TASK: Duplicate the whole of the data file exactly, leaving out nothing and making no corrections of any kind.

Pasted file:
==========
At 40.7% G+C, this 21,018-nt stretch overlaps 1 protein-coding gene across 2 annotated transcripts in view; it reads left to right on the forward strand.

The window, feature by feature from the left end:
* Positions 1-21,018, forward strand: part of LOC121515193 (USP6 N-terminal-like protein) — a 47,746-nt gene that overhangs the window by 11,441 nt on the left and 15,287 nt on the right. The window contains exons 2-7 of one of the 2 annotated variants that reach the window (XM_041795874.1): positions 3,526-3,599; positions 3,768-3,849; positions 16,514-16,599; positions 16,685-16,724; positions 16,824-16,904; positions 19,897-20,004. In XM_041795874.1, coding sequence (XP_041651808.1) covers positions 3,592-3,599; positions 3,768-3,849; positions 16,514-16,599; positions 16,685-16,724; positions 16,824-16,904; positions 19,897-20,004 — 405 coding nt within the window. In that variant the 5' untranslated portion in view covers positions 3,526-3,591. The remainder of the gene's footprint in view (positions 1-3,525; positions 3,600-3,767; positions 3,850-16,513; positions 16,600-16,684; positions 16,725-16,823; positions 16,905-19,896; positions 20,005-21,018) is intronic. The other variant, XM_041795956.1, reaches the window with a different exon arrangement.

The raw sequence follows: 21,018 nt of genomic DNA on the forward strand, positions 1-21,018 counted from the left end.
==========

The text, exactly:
At 40.7% G+C, this 21,018-nt stretch overlaps 1 protein-coding gene across 2 annotated transcripts in view; it reads left to right on the forward strand.

The window, feature by feature from the left end:
* Positions 1-21,018, forward strand: part of LOC121515193 (USP6 N-terminal-like protein) — a 47,746-nt gene that overhangs the window by 11,441 nt on the left and 15,287 nt on the right. The window contains exons 2-7 of one of the 2 annotated variants that reach the window (XM_041795874.1): positions 3,526-3,599; positions 3,768-3,849; positions 16,514-16,599; positions 16,685-16,724; positions 16,824-16,904; positions 19,897-20,004. In XM_041795874.1, coding sequence (XP_041651808.1) covers positions 3,592-3,599; positions 3,768-3,849; positions 16,514-16,599; positions 16,685-16,724; positions 16,824-16,904; positions 19,897-20,004 — 405 coding nt within the window. In that variant the 5' untranslated portion in view covers positions 3,526-3,591. The remainder of the gene's footprint in view (positions 1-3,525; positions 3,600-3,767; positions 3,850-16,513; positions 16,600-16,684; positions 16,725-16,823; positions 16,905-19,896; positions 20,005-21,018) is intronic. The other variant, XM_041795956.1, reaches the window with a different exon arrangement.

The raw sequence follows: 21,018 nt of genomic DNA on the forward strand, positions 1-21,018 counted from the left end.